Top technology blog Read/Write Web has been one of the most proactive and prolific sources of information about “the Internet of Things”, which (broadly defined) describes the increasing proliferation of network-connected devices and sensors.
Today, editor Richard MacManus published a piece titled “Three Sensor Data Platforms to Watch.” The post (and the rest of R/WW’s coverage in this area) is recommended reading for any technology enthusiast or industry watcher.
(Update 9/14/10: GigaOM adds to the conversation in "Sensor Networks Top Social Networks for Big Data")
Richard rightly notes that much work in the space is “experimentation”, adding, “it’s still very early in this area.” However, HP’s collaboration with Shell is worth bringing to the discussion because it is a particularly large-scale commercialization of the broad portfolio of technologies required to bring this vision to life.
If you’re unfamiliar with this collaboration, here’s a quick FAQ and some video to get you up to speed:
What are HP and Shell doing together?
HP and Shell will use their complementary knowledge and experience to produce a groundbreaking solution to sense, collect and store geophysical data. The solution promises to help the oil company avoid the environmental impact of drilling unnecessary wells thanks to previously unattainble high-resolution data gleaned from a wireless seismic imaging network.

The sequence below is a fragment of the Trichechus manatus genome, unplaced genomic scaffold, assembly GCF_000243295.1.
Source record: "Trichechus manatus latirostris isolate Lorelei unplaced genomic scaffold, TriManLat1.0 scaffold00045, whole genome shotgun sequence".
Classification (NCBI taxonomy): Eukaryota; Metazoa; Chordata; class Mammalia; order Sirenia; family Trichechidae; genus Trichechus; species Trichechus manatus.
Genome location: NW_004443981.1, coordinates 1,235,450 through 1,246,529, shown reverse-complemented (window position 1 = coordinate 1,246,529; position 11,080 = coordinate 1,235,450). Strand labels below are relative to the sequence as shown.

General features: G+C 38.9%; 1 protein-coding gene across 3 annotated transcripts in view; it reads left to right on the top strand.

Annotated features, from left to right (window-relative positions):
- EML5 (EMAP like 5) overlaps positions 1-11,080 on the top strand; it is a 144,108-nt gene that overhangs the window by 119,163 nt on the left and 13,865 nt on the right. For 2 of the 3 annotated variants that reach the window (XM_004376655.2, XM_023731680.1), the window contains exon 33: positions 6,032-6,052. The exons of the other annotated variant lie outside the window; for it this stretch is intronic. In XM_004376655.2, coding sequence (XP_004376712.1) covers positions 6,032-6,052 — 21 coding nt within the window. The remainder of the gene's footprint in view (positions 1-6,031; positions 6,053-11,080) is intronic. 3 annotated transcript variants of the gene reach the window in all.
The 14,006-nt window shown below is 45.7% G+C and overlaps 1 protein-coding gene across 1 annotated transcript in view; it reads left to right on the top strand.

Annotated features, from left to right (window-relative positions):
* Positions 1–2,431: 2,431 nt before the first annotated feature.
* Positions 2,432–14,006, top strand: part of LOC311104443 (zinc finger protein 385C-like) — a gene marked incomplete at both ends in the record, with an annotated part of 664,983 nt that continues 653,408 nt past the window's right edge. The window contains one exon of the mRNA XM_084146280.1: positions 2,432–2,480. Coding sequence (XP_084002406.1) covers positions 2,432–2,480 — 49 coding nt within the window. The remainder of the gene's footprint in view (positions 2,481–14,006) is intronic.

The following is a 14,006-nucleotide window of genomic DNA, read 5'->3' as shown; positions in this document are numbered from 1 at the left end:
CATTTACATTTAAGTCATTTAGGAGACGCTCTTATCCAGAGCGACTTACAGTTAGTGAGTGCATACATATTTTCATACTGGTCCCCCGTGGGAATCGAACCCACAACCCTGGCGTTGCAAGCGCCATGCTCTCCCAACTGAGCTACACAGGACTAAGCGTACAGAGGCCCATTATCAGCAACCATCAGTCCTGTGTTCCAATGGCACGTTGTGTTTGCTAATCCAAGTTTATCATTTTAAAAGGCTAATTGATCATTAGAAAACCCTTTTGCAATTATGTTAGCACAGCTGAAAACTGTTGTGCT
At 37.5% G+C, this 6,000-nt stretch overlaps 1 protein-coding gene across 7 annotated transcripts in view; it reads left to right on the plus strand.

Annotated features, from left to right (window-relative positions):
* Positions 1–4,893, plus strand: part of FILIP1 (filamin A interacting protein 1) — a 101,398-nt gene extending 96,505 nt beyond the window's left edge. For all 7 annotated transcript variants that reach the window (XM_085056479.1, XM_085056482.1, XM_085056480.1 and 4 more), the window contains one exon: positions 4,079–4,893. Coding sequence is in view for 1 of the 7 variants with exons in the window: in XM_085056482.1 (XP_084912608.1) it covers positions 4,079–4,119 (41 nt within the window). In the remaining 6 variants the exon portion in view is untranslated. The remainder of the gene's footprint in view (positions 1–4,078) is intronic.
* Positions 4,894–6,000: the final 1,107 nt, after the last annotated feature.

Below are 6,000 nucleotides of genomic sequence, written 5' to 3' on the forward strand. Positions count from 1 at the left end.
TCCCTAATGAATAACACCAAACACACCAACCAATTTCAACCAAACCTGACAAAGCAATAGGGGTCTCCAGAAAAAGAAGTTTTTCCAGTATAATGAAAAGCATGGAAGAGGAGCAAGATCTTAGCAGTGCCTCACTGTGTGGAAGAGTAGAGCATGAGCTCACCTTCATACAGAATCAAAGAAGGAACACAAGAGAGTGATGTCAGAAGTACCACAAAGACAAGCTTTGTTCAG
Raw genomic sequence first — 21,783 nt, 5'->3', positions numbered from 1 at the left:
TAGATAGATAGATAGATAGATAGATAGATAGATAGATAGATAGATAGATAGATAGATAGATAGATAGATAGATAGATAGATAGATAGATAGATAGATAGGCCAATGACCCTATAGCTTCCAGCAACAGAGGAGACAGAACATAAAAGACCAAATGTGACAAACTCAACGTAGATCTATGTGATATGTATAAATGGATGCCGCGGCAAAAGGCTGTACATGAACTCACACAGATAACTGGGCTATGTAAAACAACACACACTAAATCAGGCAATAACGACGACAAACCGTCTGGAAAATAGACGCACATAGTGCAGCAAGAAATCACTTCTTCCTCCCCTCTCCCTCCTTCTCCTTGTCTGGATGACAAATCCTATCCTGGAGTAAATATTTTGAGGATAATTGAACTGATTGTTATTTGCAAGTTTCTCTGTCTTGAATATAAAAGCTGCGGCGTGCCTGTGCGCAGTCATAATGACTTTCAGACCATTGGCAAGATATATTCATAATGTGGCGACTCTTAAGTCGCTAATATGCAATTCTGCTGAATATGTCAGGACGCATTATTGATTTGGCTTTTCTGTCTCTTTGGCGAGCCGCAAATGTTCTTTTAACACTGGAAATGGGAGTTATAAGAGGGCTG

What’s unique about the technology?
The Shell system underscores the uniqueness and importance of HP’s broad portfolio. The new sensing technology represents a breakthrough in nano-sensing research and uses the fluidic MEMS technology codeveloped over the past 25 years by HP Labs - the company’s central research arm - and the company’s Imaging and Print Group.
It will be delivered by HP Enterprise Services and uses HP ProCurve networking products along with HP storage, computation and software products.
The system also encompasses a one-million node wireless network.
What does this collaboration mean for future sensor network applications?
Dr. Peter Hartwell, HP Labs (excerpted from the video below):
“…we’ve been able to use [this opportunity] to kind of pull the technology out of the lab, get involved with our business units, create this whole new system around CeNSE, which, as we develop this and you push things forward, and you work on the cost and size and power requirements, we’ll be able to…get towards actually doing a trillion sensors a lot of applications that are much more important to measuring our impact on the Earth.”
Why hasn’t this been done before?
HP Senior Fellow and nanotechnology pioneer Stan Williams (excerpted from the video below):
“The problem is that in this area there are no standards…when you get a bunch of [suppliers] in the room talking about the system, first of all everyone’s worried about intellectual property. They don’t want to share. So the fact of the matter is when somebody tries to bolt a system like that together it turns out to be a pretty unworkable Frankenstein’s monster.”
“Whereas at HP, we’re actually doing this soup to nuts. We’re vertically integrated throughout the entire stack in terms of being able to deliver this solution.”
What about privacy and security?
Read this post about HP's research into the privacy and security challenges of sensor networks.
Where can I get more information?
Try this post focused on HP Labs accelerometer sensor or read the presentation below